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Last Updated on Monday, 20 December 2010 18:48 Written by Simon Swaerts Saturday, 07 July 2007 09:54

The Buckfast bee is a honey bee developed by "Brother Adam", (born Karl Kehrle in 1898 in Germany), who was in charge of beekeeping at Buckfast Abbey. In the early 20th century bee populations were being decimated by Isle of Wight disease. This condition, later called "acarine" disease, after the acarine parasitic mite that invaded the bees' tracheal tubes and shortened their lives, was killing off thousands of colonies in the British Isles in the early part of the 20th century.


Brother Adam discovered that the surviving colonies were hybrids between Italian and native black bees. Buckfast bees' origin is today in these few surviving hives. Brother Adam became interested in honey bee breeding and he started in very early stage to use the isolated Dartmoor mating station for breeding purposes. There he could mate the selected queens with the selected drones. Drones and queens only mate in flight, and they can fly over 10 km in searching for each other. Brother Adam also became interested in the various honey bee races in the world and made several long journeys in Europe, Africa and Middle-East searching for pure races or otherwise interesting local stocks. The book "In Search of the Best Strains of Bees" tells about this huge and very important work. From these journeys and with the help of new contacts he imported new stock from other nations. Every new bee strain or bee race was first crossed with the existing Buckfast Bee. The new desired qualities were, in most cases, passed on to the new generation and the new combination was then made stable with further breeding work. Every crossing with a new race took about 10 years before the desired genes were fixed in the strain. Little by little – this work took him half a century –he managed to create this vigorous, parasite-resistant honey bee known as the Buckfast bee. It started as a wild hybrid, but today it is a human maintained variety among the other more natural ones. However, the extensive import of bees and queens, which started in the second half of the 19th century, has mixed all bee populations living near human settlement.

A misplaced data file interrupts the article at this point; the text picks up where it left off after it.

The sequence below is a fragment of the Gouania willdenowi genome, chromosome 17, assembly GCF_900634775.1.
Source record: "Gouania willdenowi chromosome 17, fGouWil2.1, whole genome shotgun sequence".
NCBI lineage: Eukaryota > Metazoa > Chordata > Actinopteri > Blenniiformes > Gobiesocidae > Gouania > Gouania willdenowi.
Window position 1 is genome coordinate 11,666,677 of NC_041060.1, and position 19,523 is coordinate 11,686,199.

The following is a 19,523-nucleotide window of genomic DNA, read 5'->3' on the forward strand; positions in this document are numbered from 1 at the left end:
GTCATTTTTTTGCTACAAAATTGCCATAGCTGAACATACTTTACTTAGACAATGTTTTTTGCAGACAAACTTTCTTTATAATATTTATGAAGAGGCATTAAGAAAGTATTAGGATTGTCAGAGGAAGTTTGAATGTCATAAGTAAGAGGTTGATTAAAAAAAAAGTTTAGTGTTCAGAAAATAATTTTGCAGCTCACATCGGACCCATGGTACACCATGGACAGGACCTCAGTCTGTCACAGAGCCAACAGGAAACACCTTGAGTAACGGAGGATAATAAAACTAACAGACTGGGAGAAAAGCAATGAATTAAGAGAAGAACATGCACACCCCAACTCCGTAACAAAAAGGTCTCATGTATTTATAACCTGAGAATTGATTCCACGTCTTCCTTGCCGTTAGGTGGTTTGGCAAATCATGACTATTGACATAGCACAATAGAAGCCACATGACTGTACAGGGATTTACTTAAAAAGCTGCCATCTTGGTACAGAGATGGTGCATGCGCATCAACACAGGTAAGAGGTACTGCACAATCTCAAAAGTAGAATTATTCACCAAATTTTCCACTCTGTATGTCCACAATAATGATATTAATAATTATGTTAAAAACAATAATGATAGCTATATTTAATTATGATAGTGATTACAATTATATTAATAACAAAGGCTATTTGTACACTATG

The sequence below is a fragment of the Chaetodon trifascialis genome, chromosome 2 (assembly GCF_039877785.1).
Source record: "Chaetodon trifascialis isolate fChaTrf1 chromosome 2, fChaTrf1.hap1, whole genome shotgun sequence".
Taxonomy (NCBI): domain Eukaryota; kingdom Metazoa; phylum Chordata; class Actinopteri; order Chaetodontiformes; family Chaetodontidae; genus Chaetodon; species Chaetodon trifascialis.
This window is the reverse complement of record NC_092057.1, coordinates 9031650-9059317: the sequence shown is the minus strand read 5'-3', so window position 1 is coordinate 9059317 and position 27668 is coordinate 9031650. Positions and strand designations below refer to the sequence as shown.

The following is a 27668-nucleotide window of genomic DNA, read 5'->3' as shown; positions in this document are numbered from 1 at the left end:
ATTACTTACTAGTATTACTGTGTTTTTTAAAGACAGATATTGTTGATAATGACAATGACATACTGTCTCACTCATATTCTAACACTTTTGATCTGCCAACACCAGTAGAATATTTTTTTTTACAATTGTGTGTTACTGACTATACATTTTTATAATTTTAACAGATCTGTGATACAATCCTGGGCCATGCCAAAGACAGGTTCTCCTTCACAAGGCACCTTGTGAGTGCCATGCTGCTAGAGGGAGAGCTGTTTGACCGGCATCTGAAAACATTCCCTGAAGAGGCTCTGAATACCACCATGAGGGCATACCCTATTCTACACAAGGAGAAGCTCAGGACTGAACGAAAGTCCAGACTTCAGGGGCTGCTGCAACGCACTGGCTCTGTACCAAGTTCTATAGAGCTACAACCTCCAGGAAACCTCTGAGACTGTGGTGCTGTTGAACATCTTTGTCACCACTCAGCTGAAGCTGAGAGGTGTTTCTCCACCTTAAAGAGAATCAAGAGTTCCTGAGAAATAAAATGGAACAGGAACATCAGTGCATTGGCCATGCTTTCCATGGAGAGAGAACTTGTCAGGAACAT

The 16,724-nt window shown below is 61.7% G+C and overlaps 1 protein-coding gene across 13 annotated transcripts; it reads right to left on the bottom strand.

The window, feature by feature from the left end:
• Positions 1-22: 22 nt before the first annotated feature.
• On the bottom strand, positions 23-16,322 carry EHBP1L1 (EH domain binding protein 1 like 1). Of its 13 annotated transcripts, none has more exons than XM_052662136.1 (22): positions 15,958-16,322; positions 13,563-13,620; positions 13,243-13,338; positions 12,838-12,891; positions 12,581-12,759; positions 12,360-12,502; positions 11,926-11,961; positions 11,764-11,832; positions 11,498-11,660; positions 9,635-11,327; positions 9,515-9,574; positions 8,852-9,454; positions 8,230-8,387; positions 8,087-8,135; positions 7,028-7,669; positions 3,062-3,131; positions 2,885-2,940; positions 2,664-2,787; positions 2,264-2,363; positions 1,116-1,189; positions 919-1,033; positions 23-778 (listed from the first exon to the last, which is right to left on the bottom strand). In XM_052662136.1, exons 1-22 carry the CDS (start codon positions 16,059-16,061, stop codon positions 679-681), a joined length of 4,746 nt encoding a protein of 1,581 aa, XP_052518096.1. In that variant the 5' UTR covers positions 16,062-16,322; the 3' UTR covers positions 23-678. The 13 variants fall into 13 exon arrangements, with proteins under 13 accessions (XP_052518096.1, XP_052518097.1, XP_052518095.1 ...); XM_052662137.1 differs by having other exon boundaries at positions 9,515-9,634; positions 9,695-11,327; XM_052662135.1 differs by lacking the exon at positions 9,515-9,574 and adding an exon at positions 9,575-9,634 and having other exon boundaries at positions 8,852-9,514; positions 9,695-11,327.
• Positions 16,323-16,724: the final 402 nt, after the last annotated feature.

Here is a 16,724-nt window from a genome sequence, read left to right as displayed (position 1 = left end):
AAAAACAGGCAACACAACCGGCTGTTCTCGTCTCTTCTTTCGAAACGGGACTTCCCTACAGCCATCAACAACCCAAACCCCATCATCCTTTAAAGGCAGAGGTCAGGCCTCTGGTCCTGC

The Buckfast bee is popular among beekeepers and is available from bee breeders in several parts of the world. Most of their qualities are very favorable. They are extremely gentle, and some authorities rate them higher than the Italians in most categories. Their main drawback is that they are very liberal in their application of propolis to inner surfaces of their hives, thus acting to defeat one of the main purposes of the modern beehive—that combs should be easily removable for inspection.



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Last Updated on Monday, 20 December 2010 15:18 Written by Simon Swaerts Wednesday, 20 August 2008 10:11